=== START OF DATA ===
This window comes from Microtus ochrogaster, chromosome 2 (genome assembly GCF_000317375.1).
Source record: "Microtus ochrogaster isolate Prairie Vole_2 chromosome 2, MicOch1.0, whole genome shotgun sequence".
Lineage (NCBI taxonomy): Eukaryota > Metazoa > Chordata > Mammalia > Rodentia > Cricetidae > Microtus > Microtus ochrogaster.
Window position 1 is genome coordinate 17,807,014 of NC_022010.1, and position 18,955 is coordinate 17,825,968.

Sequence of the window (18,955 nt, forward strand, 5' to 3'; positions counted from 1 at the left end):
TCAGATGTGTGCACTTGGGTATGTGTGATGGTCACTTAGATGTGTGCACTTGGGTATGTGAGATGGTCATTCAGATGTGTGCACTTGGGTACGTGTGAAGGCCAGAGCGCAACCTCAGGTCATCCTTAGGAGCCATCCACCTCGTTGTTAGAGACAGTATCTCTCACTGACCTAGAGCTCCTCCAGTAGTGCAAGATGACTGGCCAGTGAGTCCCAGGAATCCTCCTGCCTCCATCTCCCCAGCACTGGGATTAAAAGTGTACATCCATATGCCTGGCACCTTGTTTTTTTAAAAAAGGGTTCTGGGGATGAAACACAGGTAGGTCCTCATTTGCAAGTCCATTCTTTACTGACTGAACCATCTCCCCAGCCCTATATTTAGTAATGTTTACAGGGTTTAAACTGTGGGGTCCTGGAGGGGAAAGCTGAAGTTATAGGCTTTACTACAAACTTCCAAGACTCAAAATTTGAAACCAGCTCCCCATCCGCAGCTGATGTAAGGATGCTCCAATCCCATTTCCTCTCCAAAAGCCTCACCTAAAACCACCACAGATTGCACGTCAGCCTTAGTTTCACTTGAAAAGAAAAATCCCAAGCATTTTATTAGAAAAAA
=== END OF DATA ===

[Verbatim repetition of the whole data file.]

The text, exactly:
This window comes from Microtus ochrogaster, chromosome 2 (genome assembly GCF_000317375.1).
Source record: "Microtus ochrogaster isolate Prairie Vole_2 chromosome 2, MicOch1.0, whole genome shotgun sequence".
Lineage (NCBI taxonomy): Eukaryota > Metazoa > Chordata > Mammalia > Rodentia > Cricetidae > Microtus > Microtus ochrogaster.
Window position 1 is genome coordinate 17,807,014 of NC_022010.1, and position 18,955 is coordinate 17,825,968.

Sequence of the window (18,955 nt, forward strand, 5' to 3'; positions counted from 1 at the left end):
TCAGATGTGTGCACTTGGGTATGTGTGATGGTCACTTAGATGTGTGCACTTGGGTATGTGAGATGGTCATTCAGATGTGTGCACTTGGGTACGTGTGAAGGCCAGAGCGCAACCTCAGGTCATCCTTAGGAGCCATCCACCTCGTTGTTAGAGACAGTATCTCTCACTGACCTAGAGCTCCTCCAGTAGTGCAAGATGACTGGCCAGTGAGTCCCAGGAATCCTCCTGCCTCCATCTCCCCAGCACTGGGATTAAAAGTGTACATCCATATGCCTGGCACCTTGTTTTTTTAAAAAAGGGTTCTGGGGATGAAACACAGGTAGGTCCTCATTTGCAAGTCCATTCTTTACTGACTGAACCATCTCCCCAGCCCTATATTTAGTAATGTTTACAGGGTTTAAACTGTGGGGTCCTGGAGGGGAAAGCTGAAGTTATAGGCTTTACTACAAACTTCCAAGACTCAAAATTTGAAACCAGCTCCCCATCCGCAGCTGATGTAAGGATGCTCCAATCCCATTTCCTCTCCAAAAGCCTCACCTAAAACCACCACAGATTGCACGTCAGCCTTAGTTTCACTTGAAAAGAAAAATCCCAAGCATTTTATTAGAAAAAA